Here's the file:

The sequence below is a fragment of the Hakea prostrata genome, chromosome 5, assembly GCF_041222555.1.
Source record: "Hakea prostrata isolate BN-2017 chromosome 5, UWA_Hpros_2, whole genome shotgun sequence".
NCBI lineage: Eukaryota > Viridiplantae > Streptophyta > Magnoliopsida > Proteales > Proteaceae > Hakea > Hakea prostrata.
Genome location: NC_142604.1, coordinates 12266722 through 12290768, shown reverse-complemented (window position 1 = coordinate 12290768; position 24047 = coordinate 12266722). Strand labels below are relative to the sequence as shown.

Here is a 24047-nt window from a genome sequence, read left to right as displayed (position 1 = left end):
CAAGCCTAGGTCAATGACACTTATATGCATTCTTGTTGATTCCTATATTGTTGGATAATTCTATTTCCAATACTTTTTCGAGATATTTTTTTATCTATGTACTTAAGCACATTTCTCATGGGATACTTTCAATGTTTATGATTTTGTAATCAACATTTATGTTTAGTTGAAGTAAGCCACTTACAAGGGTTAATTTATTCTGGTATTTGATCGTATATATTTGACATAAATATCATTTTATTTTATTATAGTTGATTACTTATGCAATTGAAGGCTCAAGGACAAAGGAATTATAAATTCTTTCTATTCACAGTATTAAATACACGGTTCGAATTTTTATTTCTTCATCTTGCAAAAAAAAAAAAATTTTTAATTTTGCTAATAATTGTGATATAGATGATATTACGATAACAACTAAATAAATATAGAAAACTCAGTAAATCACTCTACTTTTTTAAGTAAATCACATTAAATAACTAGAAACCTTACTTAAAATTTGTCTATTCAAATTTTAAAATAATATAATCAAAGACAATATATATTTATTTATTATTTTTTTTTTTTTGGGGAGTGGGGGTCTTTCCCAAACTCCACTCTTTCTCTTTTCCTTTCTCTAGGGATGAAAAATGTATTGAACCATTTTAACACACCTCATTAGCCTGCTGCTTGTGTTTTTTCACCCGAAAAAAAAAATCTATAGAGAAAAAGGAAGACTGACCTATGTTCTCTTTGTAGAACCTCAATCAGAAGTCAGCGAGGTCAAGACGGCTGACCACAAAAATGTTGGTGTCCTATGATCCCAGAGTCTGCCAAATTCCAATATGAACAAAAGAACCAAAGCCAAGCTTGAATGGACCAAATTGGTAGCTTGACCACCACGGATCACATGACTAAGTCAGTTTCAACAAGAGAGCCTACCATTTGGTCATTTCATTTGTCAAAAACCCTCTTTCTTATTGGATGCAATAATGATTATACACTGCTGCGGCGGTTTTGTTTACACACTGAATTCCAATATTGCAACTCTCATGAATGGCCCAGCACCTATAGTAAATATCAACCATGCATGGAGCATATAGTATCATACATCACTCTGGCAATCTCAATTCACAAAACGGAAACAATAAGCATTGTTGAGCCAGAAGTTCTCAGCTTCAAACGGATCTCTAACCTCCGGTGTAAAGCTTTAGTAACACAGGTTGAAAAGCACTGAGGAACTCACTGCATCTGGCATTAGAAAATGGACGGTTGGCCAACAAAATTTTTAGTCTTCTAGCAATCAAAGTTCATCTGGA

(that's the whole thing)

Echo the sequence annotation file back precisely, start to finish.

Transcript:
The sequence below is a fragment of the Hakea prostrata genome, chromosome 5, assembly GCF_041222555.1.
Source record: "Hakea prostrata isolate BN-2017 chromosome 5, UWA_Hpros_2, whole genome shotgun sequence".
NCBI lineage: Eukaryota > Viridiplantae > Streptophyta > Magnoliopsida > Proteales > Proteaceae > Hakea > Hakea prostrata.
Genome location: NC_142604.1, coordinates 12266722 through 12290768, shown reverse-complemented (window position 1 = coordinate 12290768; position 24047 = coordinate 12266722). Strand labels below are relative to the sequence as shown.

Here is a 24047-nt window from a genome sequence, read left to right as displayed (position 1 = left end):
CAAGCCTAGGTCAATGACACTTATATGCATTCTTGTTGATTCCTATATTGTTGGATAATTCTATTTCCAATACTTTTTCGAGATATTTTTTTATCTATGTACTTAAGCACATTTCTCATGGGATACTTTCAATGTTTATGATTTTGTAATCAACATTTATGTTTAGTTGAAGTAAGCCACTTACAAGGGTTAATTTATTCTGGTATTTGATCGTATATATTTGACATAAATATCATTTTATTTTATTATAGTTGATTACTTATGCAATTGAAGGCTCAAGGACAAAGGAATTATAAATTCTTTCTATTCACAGTATTAAATACACGGTTCGAATTTTTATTTCTTCATCTTGCAAAAAAAAAAAAATTTTTAATTTTGCTAATAATTGTGATATAGATGATATTACGATAACAACTAAATAAATATAGAAAACTCAGTAAATCACTCTACTTTTTTAAGTAAATCACATTAAATAACTAGAAACCTTACTTAAAATTTGTCTATTCAAATTTTAAAATAATATAATCAAAGACAATATATATTTATTTATTATTTTTTTTTTTTTGGGGAGTGGGGGTCTTTCCCAAACTCCACTCTTTCTCTTTTCCTTTCTCTAGGGATGAAAAATGTATTGAACCATTTTAACACACCTCATTAGCCTGCTGCTTGTGTTTTTTCACCCGAAAAAAAAAATCTATAGAGAAAAAGGAAGACTGACCTATGTTCTCTTTGTAGAACCTCAATCAGAAGTCAGCGAGGTCAAGACGGCTGACCACAAAAATGTTGGTGTCCTATGATCCCAGAGTCTGCCAAATTCCAATATGAACAAAAGAACCAAAGCCAAGCTTGAATGGACCAAATTGGTAGCTTGACCACCACGGATCACATGACTAAGTCAGTTTCAACAAGAGAGCCTACCATTTGGTCATTTCATTTGTCAAAAACCCTCTTTCTTATTGGATGCAATAATGATTATACACTGCTGCGGCGGTTTTGTTTACACACTGAATTCCAATATTGCAACTCTCATGAATGGCCCAGCACCTATAGTAAATATCAACCATGCATGGAGCATATAGTATCATACATCACTCTGGCAATCTCAATTCACAAAACGGAAACAATAAGCATTGTTGAGCCAGAAGTTCTCAGCTTCAAACGGATCTCTAACCTCCGGTGTAAAGCTTTAGTAACACAGGTTGAAAAGCACTGAGGAACTCACTGCATCTGGCATTAGAAAATGGACGGTTGGCCAACAAAATTTTTAGTCTTCTAGCAATCAAAGTTCATCTGGA